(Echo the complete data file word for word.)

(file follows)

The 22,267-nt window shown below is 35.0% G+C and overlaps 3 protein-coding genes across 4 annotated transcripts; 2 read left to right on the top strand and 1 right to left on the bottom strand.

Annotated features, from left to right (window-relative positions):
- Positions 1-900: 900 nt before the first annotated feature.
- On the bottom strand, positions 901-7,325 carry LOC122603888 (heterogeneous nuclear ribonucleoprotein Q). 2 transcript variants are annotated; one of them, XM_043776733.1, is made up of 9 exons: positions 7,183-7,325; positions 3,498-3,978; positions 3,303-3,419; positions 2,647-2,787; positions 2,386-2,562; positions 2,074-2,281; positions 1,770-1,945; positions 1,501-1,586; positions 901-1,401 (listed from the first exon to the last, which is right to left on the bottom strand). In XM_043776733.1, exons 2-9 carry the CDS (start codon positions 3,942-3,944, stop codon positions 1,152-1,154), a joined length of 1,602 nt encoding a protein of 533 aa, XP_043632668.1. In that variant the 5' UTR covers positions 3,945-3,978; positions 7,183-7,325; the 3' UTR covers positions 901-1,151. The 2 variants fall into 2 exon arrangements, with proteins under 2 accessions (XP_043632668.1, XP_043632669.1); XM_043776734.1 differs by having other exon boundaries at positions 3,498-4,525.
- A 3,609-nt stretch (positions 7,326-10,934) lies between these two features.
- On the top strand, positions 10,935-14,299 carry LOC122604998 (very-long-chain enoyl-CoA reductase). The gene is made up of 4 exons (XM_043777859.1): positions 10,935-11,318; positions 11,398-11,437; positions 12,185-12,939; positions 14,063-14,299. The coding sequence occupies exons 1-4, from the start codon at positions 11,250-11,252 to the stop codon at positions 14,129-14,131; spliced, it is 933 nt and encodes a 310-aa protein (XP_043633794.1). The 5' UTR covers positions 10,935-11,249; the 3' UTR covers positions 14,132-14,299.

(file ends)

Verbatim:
The 22,267-nt window shown below is 35.0% G+C and overlaps 3 protein-coding genes across 4 annotated transcripts; 2 read left to right on the top strand and 1 right to left on the bottom strand.

Annotated features, from left to right (window-relative positions):
- Positions 1-900: 900 nt before the first annotated feature.
- On the bottom strand, positions 901-7,325 carry LOC122603888 (heterogeneous nuclear ribonucleoprotein Q). 2 transcript variants are annotated; one of them, XM_043776733.1, is made up of 9 exons: positions 7,183-7,325; positions 3,498-3,978; positions 3,303-3,419; positions 2,647-2,787; positions 2,386-2,562; positions 2,074-2,281; positions 1,770-1,945; positions 1,501-1,586; positions 901-1,401 (listed from the first exon to the last, which is right to left on the bottom strand). In XM_043776733.1, exons 2-9 carry the CDS (start codon positions 3,942-3,944, stop codon positions 1,152-1,154), a joined length of 1,602 nt encoding a protein of 533 aa, XP_043632668.1. In that variant the 5' UTR covers positions 3,945-3,978; positions 7,183-7,325; the 3' UTR covers positions 901-1,151. The 2 variants fall into 2 exon arrangements, with proteins under 2 accessions (XP_043632668.1, XP_043632669.1); XM_043776734.1 differs by having other exon boundaries at positions 3,498-4,525.
- A 3,609-nt stretch (positions 7,326-10,934) lies between these two features.
- On the top strand, positions 10,935-14,299 carry LOC122604998 (very-long-chain enoyl-CoA reductase). The gene is made up of 4 exons (XM_043777859.1): positions 10,935-11,318; positions 11,398-11,437; positions 12,185-12,939; positions 14,063-14,299. The coding sequence occupies exons 1-4, from the start codon at positions 11,250-11,252 to the stop codon at positions 14,129-14,131; spliced, it is 933 nt and encodes a 310-aa protein (XP_043633794.1). The 5' UTR covers positions 10,935-11,249; the 3' UTR covers positions 14,132-14,299.